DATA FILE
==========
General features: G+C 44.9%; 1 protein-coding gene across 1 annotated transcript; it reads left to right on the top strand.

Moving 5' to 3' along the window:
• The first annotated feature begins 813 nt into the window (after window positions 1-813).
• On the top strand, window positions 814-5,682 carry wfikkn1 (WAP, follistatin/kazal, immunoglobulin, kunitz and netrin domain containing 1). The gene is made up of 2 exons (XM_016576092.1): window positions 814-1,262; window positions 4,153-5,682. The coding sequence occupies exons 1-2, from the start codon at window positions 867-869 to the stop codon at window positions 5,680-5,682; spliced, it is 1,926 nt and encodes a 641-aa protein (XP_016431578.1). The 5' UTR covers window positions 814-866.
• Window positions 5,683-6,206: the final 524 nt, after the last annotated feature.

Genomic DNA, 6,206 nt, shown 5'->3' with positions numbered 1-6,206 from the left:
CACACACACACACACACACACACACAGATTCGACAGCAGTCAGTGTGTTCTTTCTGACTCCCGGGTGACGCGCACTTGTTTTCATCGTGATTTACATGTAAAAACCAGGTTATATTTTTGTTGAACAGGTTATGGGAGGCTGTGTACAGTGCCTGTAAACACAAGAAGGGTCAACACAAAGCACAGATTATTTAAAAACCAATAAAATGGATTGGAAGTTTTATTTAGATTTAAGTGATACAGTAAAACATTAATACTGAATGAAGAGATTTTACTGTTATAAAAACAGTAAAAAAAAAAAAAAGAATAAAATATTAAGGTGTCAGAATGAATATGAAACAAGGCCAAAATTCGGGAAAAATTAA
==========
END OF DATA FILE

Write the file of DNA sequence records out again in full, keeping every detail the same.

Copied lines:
General features: G+C 44.9%; 1 protein-coding gene across 1 annotated transcript; it reads left to right on the top strand.

Moving 5' to 3' along the window:
• The first annotated feature begins 813 nt into the window (after window positions 1-813).
• On the top strand, window positions 814-5,682 carry wfikkn1 (WAP, follistatin/kazal, immunoglobulin, kunitz and netrin domain containing 1). The gene is made up of 2 exons (XM_016576092.1): window positions 814-1,262; window positions 4,153-5,682. The coding sequence occupies exons 1-2, from the start codon at window positions 867-869 to the stop codon at window positions 5,680-5,682; spliced, it is 1,926 nt and encodes a 641-aa protein (XP_016431578.1). The 5' UTR covers window positions 814-866.
• Window positions 5,683-6,206: the final 524 nt, after the last annotated feature.

Genomic DNA, 6,206 nt, shown 5'->3' with positions numbered 1-6,206 from the left:
CACACACACACACACACACACACACAGATTCGACAGCAGTCAGTGTGTTCTTTCTGACTCCCGGGTGACGCGCACTTGTTTTCATCGTGATTTACATGTAAAAACCAGGTTATATTTTTGTTGAACAGGTTATGGGAGGCTGTGTACAGTGCCTGTAAACACAAGAAGGGTCAACACAAAGCACAGATTATTTAAAAACCAATAAAATGGATTGGAAGTTTTATTTAGATTTAAGTGATACAGTAAAACATTAATACTGAATGAAGAGATTTTACTGTTATAAAAACAGTAAAAAAAAAAAAAAGAATAAAATATTAAGGTGTCAGAATGAATATGAAACAAGGCCAAAATTCGGGAAAAATTAA